So Long Scotto: Return to the Counseling World

Victoria Pursglove, Writer

Those who knew Ms. Scotto during her time as the Student Assistant Coordinator (SAC) here at Audubon High School knew her as not only a counselor but a friend. Many students considered her and her space as a place to be open, comfortable, and safe. This year, she decided to take the leap and move on from Audubon to advance in her field. Her last day was on the 30th of September. When spoken to about her resignation, Scotto herself had mixed feelings. She said that while she would have loved to stay longer, she came to the decision that now was the time to move on in her career. On one hand, she said that she wanted to use her licenses in both drug and alcohol and mental health therapy. The other side of her, however,  wanted to stay and continue to help Audubon students grow into their adult lives with a stable wellbeing. When spoken to regarding this, she said that Audubon felt like “a big family,” and also said working with the students here was the “absolute number one,” part of her job. Now that she has moved on, many of the students who relied on her for advice and support were left questioning where to turn. 

While the counseling office is an option, some students may not feel that this is an adequate replacement for the services that Scotto provided. Mrs. Vanfossen, one of the guidance counselors here at Audubon, is a staff member who was close to Scotto while she worked at Audubon. When we asked Vanfossen about Scotto leaving Audubon she said this “has an effect on the department as a whole. She was a crucial member here. She saw a number of students in a much more intense way than we are often able to.” The counselors in the guidance office are more specialized to guide students through their academic life rather than their emotional life; which is what Scotto’s job was here. Sure, these counselors can also help with the mental wellbeing of students but they may not be able to as well as Scotto did. In regards to this, VanFossen added: “She has degrees that even we don’t have as school counselors.” In addition to degrees, Mrs. Scotto had time. Since her focus was solely on student personal needs, and had a smaller caseload, her relationship with the students she saw was deep.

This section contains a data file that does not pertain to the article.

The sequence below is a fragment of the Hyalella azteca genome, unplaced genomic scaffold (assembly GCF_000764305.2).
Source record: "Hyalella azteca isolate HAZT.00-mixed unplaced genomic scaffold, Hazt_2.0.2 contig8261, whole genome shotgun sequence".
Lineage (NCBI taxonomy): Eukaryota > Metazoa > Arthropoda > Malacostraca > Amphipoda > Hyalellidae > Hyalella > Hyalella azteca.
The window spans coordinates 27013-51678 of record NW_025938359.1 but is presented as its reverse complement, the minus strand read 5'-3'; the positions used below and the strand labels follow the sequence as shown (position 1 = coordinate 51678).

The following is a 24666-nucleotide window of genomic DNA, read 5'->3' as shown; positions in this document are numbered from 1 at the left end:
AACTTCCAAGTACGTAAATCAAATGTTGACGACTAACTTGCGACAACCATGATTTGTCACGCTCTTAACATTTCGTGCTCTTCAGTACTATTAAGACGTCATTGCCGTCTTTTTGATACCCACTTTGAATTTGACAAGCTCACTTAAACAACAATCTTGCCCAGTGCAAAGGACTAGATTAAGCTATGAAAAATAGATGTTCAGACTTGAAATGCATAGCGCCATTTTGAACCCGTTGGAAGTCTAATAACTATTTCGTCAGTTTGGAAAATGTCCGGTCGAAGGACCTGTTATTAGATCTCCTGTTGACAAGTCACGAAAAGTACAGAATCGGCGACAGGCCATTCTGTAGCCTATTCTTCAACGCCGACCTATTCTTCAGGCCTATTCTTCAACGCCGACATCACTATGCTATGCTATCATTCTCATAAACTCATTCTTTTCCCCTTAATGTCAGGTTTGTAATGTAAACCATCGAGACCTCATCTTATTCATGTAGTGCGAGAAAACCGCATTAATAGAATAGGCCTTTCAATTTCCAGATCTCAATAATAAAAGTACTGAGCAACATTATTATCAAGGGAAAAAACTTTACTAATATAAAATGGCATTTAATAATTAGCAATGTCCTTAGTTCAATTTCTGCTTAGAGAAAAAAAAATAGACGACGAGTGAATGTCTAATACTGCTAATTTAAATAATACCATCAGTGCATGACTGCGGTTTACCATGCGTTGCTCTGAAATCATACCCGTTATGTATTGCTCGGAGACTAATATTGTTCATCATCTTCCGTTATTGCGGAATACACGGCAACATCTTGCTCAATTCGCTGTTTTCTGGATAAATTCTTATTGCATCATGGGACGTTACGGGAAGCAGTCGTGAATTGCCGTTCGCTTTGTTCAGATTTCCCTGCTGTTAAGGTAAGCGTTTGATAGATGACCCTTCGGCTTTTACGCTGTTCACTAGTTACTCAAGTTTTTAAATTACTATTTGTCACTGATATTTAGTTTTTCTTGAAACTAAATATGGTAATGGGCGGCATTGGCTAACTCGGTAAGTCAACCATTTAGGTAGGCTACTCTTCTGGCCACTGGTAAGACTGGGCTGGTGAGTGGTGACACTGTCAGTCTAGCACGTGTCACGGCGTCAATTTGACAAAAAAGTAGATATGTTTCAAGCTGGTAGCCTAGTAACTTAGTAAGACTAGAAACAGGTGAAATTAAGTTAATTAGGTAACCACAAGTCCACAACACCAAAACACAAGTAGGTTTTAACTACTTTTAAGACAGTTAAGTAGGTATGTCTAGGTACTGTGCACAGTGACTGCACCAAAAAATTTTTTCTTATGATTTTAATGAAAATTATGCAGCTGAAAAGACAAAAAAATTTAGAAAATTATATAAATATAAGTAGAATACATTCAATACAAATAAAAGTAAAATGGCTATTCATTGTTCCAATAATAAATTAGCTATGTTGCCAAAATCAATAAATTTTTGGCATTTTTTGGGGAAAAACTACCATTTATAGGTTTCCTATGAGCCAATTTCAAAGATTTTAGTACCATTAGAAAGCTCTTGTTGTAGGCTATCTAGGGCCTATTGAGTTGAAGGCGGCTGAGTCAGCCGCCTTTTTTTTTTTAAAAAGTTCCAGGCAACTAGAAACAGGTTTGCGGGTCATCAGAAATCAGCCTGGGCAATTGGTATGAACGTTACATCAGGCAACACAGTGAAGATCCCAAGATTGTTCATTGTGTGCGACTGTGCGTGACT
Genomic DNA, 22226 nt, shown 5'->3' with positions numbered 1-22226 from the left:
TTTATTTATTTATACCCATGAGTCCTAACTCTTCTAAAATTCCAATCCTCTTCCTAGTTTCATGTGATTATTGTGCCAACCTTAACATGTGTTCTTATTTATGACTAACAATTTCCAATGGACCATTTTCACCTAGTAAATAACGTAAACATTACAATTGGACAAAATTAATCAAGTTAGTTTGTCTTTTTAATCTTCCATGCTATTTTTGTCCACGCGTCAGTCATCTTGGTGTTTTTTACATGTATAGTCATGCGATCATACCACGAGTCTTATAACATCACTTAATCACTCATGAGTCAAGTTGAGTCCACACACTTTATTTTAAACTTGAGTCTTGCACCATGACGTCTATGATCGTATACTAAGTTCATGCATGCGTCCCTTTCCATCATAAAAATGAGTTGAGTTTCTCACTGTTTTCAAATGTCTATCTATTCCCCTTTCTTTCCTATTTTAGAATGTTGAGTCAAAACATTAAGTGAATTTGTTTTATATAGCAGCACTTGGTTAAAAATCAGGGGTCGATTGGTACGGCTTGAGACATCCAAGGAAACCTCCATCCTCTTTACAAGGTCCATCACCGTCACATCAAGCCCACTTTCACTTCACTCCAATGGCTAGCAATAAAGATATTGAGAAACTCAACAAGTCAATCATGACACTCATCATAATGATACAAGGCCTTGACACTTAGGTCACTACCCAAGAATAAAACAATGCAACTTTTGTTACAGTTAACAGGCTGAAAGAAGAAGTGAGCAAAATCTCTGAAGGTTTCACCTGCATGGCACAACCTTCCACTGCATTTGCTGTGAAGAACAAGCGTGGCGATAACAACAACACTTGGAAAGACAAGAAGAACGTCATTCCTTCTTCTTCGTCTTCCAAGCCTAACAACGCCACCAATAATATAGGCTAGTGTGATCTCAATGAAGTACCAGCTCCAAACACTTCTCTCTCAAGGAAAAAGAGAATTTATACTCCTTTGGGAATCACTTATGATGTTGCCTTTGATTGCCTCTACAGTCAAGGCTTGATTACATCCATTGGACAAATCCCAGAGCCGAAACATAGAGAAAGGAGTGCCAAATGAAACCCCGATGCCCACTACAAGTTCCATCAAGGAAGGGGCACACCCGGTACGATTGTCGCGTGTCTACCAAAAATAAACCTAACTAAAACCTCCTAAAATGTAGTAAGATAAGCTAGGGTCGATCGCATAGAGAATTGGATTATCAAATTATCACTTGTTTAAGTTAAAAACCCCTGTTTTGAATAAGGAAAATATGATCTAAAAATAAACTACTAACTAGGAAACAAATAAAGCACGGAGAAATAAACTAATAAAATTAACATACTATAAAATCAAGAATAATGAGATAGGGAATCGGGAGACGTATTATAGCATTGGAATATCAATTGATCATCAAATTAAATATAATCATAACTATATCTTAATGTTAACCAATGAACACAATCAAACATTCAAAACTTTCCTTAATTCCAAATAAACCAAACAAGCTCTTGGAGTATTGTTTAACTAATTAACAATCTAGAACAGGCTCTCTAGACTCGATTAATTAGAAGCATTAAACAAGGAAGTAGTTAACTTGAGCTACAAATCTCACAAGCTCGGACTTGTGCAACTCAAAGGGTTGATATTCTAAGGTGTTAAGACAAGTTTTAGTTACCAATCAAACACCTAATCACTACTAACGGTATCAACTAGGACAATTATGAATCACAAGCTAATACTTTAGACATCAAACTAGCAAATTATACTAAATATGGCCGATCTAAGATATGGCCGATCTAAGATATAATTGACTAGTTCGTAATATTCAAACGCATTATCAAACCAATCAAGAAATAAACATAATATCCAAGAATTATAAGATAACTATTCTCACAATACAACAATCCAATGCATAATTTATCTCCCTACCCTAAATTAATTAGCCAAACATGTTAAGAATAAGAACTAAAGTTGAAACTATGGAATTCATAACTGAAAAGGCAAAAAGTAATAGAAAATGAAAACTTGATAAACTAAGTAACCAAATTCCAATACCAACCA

With that, Scotto has left the building. While there are still places and people that students are able to seek support, they may be unable to help as much as students might hope. 

The new question is this: Will her replacement fill this void? Hopefully, the answer to this question will be a resounding yes.